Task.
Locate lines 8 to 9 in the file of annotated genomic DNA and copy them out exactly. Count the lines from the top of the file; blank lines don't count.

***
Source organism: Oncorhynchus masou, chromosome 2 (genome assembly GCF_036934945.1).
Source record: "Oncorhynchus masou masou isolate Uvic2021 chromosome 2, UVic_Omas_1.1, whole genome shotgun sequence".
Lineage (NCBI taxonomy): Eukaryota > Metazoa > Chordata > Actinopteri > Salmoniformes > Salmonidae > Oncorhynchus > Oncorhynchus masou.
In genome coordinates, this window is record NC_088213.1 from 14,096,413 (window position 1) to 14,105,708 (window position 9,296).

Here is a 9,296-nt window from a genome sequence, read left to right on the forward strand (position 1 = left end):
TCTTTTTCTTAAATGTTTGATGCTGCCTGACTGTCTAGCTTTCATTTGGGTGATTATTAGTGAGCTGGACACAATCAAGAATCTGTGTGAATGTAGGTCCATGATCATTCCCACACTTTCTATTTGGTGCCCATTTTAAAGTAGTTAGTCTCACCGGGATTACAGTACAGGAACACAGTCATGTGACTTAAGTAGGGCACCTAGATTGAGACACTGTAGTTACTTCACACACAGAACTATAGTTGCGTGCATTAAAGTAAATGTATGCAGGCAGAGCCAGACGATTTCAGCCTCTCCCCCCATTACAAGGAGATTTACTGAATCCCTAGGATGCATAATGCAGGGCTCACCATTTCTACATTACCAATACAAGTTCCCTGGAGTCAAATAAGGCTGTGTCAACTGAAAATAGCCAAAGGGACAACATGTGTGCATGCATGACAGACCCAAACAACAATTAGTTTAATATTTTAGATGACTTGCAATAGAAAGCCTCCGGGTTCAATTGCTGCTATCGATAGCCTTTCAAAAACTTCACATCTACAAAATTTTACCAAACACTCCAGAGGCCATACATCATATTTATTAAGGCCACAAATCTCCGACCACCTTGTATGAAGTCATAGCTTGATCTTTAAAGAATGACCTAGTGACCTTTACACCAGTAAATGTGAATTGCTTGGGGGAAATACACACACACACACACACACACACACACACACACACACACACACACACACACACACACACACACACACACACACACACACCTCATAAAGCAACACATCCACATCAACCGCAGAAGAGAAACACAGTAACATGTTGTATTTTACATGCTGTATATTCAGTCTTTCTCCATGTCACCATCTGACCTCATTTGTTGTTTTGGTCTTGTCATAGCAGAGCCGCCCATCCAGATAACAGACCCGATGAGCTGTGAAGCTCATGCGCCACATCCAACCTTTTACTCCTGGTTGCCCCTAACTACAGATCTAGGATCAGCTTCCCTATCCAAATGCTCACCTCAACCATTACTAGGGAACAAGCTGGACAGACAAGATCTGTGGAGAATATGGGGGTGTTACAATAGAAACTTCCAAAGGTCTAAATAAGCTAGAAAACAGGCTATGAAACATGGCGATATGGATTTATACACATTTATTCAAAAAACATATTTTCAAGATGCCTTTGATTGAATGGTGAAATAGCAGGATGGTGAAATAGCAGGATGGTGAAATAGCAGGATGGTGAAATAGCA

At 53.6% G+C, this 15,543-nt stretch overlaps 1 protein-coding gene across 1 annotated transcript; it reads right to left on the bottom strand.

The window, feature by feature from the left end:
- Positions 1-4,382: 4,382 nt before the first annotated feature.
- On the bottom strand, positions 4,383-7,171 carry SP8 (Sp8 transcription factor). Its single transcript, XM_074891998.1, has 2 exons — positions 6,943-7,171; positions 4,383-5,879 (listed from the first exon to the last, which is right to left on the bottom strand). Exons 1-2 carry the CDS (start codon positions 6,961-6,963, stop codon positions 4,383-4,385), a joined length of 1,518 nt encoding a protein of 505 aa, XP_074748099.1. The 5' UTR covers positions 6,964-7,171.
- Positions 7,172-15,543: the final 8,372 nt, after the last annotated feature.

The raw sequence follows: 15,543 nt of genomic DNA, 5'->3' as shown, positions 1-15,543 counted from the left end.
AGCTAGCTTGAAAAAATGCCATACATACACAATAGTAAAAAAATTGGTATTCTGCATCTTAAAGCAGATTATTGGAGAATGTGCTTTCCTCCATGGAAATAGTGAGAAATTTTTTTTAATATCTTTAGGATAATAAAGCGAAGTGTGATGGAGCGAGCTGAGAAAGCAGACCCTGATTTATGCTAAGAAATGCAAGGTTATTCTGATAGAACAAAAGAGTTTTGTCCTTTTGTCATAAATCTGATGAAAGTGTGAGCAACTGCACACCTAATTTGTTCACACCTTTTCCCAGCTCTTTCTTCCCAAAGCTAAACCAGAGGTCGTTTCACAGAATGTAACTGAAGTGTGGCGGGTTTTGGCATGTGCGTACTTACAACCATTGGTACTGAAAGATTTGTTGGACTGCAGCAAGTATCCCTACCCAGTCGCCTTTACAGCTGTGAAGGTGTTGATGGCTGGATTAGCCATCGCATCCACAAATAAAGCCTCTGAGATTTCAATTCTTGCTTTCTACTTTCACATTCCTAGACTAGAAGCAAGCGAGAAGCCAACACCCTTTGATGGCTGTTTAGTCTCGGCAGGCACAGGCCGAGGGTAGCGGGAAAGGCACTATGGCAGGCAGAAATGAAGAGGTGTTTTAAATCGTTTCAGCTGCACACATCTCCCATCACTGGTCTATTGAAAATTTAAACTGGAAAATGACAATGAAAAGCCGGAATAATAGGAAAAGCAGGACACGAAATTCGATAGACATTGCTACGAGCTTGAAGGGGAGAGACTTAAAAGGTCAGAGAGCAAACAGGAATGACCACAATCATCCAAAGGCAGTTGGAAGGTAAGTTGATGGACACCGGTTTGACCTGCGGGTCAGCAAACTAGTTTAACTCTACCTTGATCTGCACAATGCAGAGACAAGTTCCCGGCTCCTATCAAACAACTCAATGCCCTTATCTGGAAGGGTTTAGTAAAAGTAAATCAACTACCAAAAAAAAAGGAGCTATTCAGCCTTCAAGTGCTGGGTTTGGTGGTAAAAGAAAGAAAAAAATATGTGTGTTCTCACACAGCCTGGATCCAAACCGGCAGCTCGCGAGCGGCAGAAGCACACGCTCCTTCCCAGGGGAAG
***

The window, feature by feature from the left end:
- Positions 1-4,382: 4,382 nt before the first annotated feature.